To me, the words “keep and bear arms” means that every law abiding citizen is a vehicle through which we collectively preserve the means to protect ourselves.
Concealed carry permits should be issued without any unreasonable hurdles, exorbitant fees, or arbitrary justification. In my home state of Maryland, in order to obtain a concealed carry permit, I need to provide a lengthy application with a non-refundable fee and “documented proof” of threats against my life. A judge will then arbitrarily decide if I deserve the privilege to protect myself.
The years of street experience that I accrued as a law enforcement officer with both the NYPD and the Secret Service imparts a personal perspective regarding the responsibility that carrying a firearm implies. I was raised in the inner city. I didn’t grow up hunting and I had never fired a gun until I was on the police force.
While serving in law enforcement, I shot regularly to maintain a high level of proficiency. I carried a gun every day for 17 years while working. Although I may not be what you would call an avid gun enthusiast, I am a lover of freedom and I do cherish our civil liberties.
The arguments for restricting our Second Amendment rights on the grounds of public safety seem fraudulent at best. Perhaps the goal isn’t to eliminate guns, but is instead a pathway by which to silence the voices of freedom. Either way, the Second Amendment is the only one designed to ensure all of our freedoms and any encroachment upon them are unacceptable.
A fellow Friend told me the other day about one of her passions. She is a skilled seamstress and designs her own ballroom gowns. The clothes she makes are ornate and authentic, designed to be worn to balls which seek to re-enact social functions that date back to the 19th Century. Part of the appeal, as she describes it, is to dress up, and part of the appeal is to participate in specific dances authentic to the period while socializing with others. I am conscious that recreating a Jane Austen novel has its appeal, but as a Feminist I am also aware of the gender inequality and sexism inherent as well in the practice. British society of that day was rigidly stratified and effectively divided by a strict adherence to class distinctions. I doubt many in the current day would care to deal with them or wish to feel marginalized and discounted to such a stifling degree.
Knowing this, the first question I have is why many feel such a strong sense of fascination with this particular time in history. Every few years the same novel is adapted yet again for film and yet again it makes money. I question if it is easy to brush aside the objectionable parts and still enjoy the experience. If such films, books, or plays were, for example, full of racism or homophobia I doubt we’d be so forgiving. We can tolerate that which effectively disregards the rights of women much more effectively than, say, a new adaptation of a minstrel show. I doubt few would wish to go to social functions where participants dressed up in blackface, attempting to emulate Stepin Fetchit the whole night long.
The past proves a respite from the daily grind, but we choose to see it in romantic terms, and really, squarely on our own terms. Some would return to Austen’s day, but they’d certainly want to bring their toothbrush and modern medicine along, too. Neo-cons and anti-feminists have done much the same thing in idealizing the Fifties, forgetting, of course, that those days were also full of paranoia and a constantly nagging fear of imminent destruction by way of nuclear war. In those days, the average housewife had access to a car perhaps a few times a week, almost always at the discretion of her husband, and was predominately cloistered at home doing household chores. This may be a very normal means of longing for simpler days, but some take it beyond fantasy and escapism. When this does happen, then problems arise.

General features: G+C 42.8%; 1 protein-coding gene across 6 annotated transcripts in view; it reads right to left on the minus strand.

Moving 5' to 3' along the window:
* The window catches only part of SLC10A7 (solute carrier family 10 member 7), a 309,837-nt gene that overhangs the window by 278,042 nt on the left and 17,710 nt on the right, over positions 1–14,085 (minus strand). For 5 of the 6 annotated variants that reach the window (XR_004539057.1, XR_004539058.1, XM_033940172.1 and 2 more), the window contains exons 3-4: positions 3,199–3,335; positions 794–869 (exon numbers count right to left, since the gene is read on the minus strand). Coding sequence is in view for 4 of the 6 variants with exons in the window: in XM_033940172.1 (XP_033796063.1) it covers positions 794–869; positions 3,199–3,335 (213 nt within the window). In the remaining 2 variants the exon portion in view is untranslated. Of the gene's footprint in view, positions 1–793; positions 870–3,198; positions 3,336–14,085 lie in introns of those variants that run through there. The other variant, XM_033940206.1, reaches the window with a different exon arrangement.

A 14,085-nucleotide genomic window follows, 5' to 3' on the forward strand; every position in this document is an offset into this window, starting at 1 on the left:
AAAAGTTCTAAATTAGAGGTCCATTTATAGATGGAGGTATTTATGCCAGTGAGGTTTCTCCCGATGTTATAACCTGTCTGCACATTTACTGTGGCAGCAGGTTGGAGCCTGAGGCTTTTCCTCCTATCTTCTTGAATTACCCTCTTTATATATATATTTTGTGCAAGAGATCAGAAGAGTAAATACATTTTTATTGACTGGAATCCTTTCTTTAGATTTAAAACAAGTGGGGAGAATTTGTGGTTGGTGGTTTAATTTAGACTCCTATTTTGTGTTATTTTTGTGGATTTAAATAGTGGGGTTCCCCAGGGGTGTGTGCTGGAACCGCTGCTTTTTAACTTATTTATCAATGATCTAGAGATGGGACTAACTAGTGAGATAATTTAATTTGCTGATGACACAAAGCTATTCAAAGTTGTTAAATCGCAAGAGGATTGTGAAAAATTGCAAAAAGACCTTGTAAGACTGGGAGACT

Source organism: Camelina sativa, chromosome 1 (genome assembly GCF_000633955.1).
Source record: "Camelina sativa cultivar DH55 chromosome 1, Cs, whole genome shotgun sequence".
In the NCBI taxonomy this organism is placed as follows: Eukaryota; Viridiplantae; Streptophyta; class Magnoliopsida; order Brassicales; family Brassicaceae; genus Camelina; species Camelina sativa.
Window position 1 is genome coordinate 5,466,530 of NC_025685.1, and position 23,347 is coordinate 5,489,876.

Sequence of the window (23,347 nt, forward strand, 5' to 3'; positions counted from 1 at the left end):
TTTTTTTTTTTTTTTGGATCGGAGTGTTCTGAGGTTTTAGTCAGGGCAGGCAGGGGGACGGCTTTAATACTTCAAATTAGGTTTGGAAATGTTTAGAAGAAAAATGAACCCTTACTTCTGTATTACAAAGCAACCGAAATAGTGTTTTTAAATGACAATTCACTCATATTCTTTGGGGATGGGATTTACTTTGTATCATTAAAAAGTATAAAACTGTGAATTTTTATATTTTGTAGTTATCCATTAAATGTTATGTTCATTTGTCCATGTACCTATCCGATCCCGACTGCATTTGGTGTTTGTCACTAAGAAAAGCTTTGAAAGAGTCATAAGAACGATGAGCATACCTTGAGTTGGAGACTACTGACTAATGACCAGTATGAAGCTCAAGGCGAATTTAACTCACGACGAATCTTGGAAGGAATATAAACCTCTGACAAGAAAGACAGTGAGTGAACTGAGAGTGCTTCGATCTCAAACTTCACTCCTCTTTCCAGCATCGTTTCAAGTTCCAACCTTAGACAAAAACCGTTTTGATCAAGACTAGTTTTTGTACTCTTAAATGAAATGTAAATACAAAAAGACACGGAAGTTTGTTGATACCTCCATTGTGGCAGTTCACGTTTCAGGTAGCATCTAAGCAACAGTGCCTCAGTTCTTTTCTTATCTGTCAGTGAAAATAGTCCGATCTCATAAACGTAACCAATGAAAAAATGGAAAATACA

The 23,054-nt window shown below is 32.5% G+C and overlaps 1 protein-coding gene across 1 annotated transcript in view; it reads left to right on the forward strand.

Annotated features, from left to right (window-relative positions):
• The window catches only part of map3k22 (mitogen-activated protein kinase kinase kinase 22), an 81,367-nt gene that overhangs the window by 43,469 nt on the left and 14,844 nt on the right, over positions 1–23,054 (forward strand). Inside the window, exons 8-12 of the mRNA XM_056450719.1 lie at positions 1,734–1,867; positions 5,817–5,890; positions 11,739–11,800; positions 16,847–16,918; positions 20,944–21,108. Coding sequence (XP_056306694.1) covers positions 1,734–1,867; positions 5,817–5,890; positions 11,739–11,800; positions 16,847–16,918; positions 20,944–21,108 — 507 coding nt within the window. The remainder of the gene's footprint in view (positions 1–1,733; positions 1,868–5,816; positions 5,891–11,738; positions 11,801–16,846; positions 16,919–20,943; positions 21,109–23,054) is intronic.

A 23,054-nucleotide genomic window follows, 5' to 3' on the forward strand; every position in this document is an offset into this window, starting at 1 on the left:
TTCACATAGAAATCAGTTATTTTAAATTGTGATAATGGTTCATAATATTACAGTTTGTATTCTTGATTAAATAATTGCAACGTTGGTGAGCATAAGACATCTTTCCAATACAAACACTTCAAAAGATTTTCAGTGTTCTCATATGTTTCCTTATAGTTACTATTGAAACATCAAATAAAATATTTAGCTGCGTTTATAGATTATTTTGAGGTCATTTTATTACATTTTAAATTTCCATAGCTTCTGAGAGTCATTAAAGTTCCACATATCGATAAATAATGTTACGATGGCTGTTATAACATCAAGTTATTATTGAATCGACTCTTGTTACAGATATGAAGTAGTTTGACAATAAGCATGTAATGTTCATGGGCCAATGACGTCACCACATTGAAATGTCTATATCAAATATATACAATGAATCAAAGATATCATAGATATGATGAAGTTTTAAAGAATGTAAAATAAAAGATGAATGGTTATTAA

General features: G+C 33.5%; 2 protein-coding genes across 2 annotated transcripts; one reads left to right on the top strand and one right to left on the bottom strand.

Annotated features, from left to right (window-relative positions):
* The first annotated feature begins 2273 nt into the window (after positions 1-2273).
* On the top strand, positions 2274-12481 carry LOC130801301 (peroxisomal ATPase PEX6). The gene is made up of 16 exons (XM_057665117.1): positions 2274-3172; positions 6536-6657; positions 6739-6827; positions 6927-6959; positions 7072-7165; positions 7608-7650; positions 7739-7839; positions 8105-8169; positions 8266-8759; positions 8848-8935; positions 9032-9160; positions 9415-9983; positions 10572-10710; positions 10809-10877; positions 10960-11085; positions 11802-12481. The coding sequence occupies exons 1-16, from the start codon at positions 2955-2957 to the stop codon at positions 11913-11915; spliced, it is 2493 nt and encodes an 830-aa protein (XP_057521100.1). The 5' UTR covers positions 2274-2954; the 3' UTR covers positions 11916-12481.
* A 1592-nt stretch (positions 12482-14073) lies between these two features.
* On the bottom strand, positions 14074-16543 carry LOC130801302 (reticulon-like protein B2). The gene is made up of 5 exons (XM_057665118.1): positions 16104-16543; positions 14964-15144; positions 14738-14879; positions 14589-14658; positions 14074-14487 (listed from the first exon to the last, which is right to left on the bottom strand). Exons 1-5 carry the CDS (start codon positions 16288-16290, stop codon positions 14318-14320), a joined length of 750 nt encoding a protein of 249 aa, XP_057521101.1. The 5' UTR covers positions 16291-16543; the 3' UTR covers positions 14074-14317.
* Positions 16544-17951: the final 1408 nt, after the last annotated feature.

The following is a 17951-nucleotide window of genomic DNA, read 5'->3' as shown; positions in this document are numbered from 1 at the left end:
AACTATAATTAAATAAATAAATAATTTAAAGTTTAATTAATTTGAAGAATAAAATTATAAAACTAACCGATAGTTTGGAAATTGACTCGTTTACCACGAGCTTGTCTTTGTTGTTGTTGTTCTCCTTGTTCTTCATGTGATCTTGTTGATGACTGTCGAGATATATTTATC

I wonder if we have truly come to terms with escapism and its role in our daily lives. Most notably now it drives the Tea Partiers and those allied with them. As many have commented before, there is really nothing especially authentic or historically accurate that points back to the American Revolution, aside from the occasional demonstrator in colonial militia costume. Those who take the Second Amendment in its original context and apply it to today, arguing for the establishment of a well-regulated militia are the ones who scare us all; yet again it should be said that they are trying to use a document centuries old and make it fit exactly as justification for their own leanings. We already have the National Guard and have no need for vigilante justice or a firearm in every holster.
Some social critics warn of attempts by the powers that control society to provide means of escapism instead of actually bettering the condition of the people. For example, Karl Marx wrote about religion as being the “opium of the people”. This is to be compared to the thought of Saint Augustine of Hippo, who argued that people try to find satisfaction in material things to fill a void within them that only God can fill.
If nativist, xenophobic, reactive movements like these on the Right considered themselves wrought of honest religious dissent to the status quo, I think I would have less overall reservations. Most likely I still wouldn’t agree with them, but religion practiced honestly has a leveling, moderating influence. Without it, we quickly see rage and open hostility. Taken to extreme we have the Westboro Baptist Church and its hatred towards LGBTs, but this is the exception, not the rule. Tea Party groups thus far have cherry-picked passages from the Bible to suit their needs, but it is, by in large, a secular movement. If these activists really are intent on turning back the clock, I think adopting a conservative Christian framework to guide them might not be a bad idea, since the days they allude to were far less secular than our own. Here is another example of how many will selectively choose which parts of history agree with them while and disregarding the rest. If it is purity which we are seeking, none of us passes the test.